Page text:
Darkness. If at all possible, you want to find the darkest location you can to see this. That means, getting out of and AWAY from the cities. Light pollution will utterly swamp the sky, and you won't see ANYthing. :-( The further away from lights you can get, the better. And get to a location where you have open skies, a view to the north, and can see as much of the sky as possible (being in the middle of the woods - dark or not - won't do you a bit of good in viewing the sky much)

      Dressing for the Weather. Assuming it'll be clear where you are, check the forecasted temperature lows, and dress as if it will be 10-15 degrees cooler/colder than that. Hats are good. :-) Meteor watching - heck, night sky watching in general - is not among the more heat-inducing activities. ;-) Also, lawn chairs or blankets, and sleeping bags, are nice to have. Be comfortable!

      What you MIGHT expect to see? Really, nobody *knows* for certain, but I've seen some healthy numbers tossed out t
  • "But in all cases, they're caused by comet debris"

    There was a shooting star 65 million years ago that wasn't caused by comet debris, and others since then that were not quite as spectacular.

  • In all of human history, we've never recorded one that occurred for the very first time where none happened before.

    How do we know it never happened before? It may be sporadic and simply escaped recording (which was quite hit or miss before modern times).

    There are many showers that were reported for the first time in recent history with no record of prior observation (e.g. the Quadrantids, never noted before 1825). In fact we are currently in a period of frequent shower discovery (several new ones a year) since sky-imaging networks are now picking up many showers that are sparse, and thus eluded visual detection.

    The summ

    • by Anonymous Coward

      How do we know it never happened before?

      Because we read the article?

      "Well, there’s a very short period comet—Comet 209P/LINEAR—that completes an orbit every 5.09 years. Because of the way the comet (first discovered in 2004) and its orbit were oriented, it (and the dusty debris surrounding it) didn’t come close to Earth. But this year will different; in 2012, it passed close by to Jupiter, which changed its orbit slightly. For the first time in history, this comet will pass within just 5 million miles (8 million km) of Ear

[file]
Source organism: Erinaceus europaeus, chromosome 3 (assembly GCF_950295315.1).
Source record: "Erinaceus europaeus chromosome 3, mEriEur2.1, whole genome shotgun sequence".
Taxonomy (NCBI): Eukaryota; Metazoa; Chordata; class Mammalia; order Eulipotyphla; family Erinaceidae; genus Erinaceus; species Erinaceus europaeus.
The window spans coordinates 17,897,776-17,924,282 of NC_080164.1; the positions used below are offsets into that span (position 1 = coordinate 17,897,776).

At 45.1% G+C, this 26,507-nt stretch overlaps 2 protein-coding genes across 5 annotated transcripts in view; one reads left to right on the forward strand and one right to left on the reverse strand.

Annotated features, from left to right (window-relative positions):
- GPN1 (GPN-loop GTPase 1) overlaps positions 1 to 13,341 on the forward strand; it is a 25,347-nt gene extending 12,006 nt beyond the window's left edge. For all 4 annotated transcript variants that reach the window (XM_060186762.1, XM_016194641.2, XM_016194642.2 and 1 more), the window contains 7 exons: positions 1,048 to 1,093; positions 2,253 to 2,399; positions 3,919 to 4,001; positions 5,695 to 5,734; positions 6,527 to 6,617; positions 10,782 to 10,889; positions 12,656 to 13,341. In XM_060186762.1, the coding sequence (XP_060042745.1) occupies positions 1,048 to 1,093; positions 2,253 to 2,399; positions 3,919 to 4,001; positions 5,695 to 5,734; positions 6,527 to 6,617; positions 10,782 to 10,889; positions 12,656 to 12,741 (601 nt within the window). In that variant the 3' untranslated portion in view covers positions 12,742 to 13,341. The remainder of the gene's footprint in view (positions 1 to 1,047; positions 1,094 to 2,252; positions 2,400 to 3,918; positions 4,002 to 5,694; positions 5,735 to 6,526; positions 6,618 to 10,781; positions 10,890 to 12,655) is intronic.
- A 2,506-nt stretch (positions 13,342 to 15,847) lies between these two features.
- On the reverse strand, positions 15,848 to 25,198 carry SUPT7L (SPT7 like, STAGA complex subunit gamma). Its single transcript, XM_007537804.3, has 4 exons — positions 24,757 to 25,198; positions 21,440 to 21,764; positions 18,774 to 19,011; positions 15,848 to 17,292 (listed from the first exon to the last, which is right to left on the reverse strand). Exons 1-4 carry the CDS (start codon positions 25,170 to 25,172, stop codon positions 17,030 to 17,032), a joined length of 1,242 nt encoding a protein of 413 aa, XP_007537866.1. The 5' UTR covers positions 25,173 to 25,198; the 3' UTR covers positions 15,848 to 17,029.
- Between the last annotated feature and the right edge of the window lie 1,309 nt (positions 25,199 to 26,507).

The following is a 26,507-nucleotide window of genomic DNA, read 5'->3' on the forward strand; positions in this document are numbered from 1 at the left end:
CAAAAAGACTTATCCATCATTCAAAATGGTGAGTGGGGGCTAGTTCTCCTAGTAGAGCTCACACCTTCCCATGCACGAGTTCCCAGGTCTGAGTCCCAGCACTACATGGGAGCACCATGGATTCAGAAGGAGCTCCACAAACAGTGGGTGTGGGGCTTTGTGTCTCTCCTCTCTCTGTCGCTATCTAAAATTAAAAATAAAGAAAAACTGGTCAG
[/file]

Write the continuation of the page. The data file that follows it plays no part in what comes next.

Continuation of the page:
• by careysub (976506)

        Thanks - I read TFA. Did you actually read my post? It does NOT prove this was the first time in human history this ever happened! Got the point now, AC?

    • How do we know it never happened before? It may be sporadic and simply escaped recording (which was quite hit or miss before modern times).

      There are many showers that were reported for the first time in recent history with no record of prior observation (e.g. the Quadrantids, never noted before 1825).

      With showers such as the one you cited, we were able to extrapolate back and recognize that they had in fact crossed our path in the past, though any records of their having done so didn't survive to the present. The same is not true here, hence why it's such a big deal. A lack of records doesn't mean it's impossible to tell if a comet has crossed our path before, since we're fully capable of extrapolating orbital paths both forward and backward.

      • Because Earth's orbit didn't intersect with the comet's orbit until recently when Jupiter's gravity altered it. RTFA
        • I'm guessing you replied to the wrong person? Because that doesn't contradict anything I said. Rather, I quite agree with it, including the "RTFA" sentiment aimed at the OP.

  • Guaranteed Friday night / Saturday morning cloud cover.
    • by tquasar (1405457)
      Coastal California, "Night and morning low clouds and fog..." have vexed my seeing for years. I'll drive 45 miles to the local mountains for clear skies.
  • Anyone who has ever looked at the night sky might goto H-A and create an account.The site has much info. I saw the Shuttle chasing the ISS in orbit over my home, many satts like TRMM and China's Tiangong !, spy satts like the Lacrosse series passing by. Most of what can be seen is space junk, rocket bodies and such, some have been in orbit for twenty years. The X37B, seen that too. I was at work and saw Shuttle Columbia on it's fateful re-entry.... RIP brave souls. http://www.heavens-above.com/m... [heavens-above.com] http: [space.com]